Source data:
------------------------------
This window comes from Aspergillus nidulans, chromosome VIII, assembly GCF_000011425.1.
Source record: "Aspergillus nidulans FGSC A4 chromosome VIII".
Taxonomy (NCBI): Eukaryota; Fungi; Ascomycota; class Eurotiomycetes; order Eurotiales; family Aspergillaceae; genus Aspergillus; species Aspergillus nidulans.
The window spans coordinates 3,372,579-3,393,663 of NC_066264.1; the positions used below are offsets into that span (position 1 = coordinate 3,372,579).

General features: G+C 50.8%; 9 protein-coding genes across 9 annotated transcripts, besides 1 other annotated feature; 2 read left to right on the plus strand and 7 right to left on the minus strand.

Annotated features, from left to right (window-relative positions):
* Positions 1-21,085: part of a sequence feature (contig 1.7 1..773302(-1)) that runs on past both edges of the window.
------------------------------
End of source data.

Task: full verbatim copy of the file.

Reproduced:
This window comes from Aspergillus nidulans, chromosome VIII, assembly GCF_000011425.1.
Source record: "Aspergillus nidulans FGSC A4 chromosome VIII".
Taxonomy (NCBI): Eukaryota; Fungi; Ascomycota; class Eurotiomycetes; order Eurotiales; family Aspergillaceae; genus Aspergillus; species Aspergillus nidulans.
The window spans coordinates 3,372,579-3,393,663 of NC_066264.1; the positions used below are offsets into that span (position 1 = coordinate 3,372,579).

General features: G+C 50.8%; 9 protein-coding genes across 9 annotated transcripts, besides 1 other annotated feature; 2 read left to right on the plus strand and 7 right to left on the minus strand.

Annotated features, from left to right (window-relative positions):
* Positions 1-21,085: part of a sequence feature (contig 1.7 1..773302(-1)) that runs on past both edges of the window.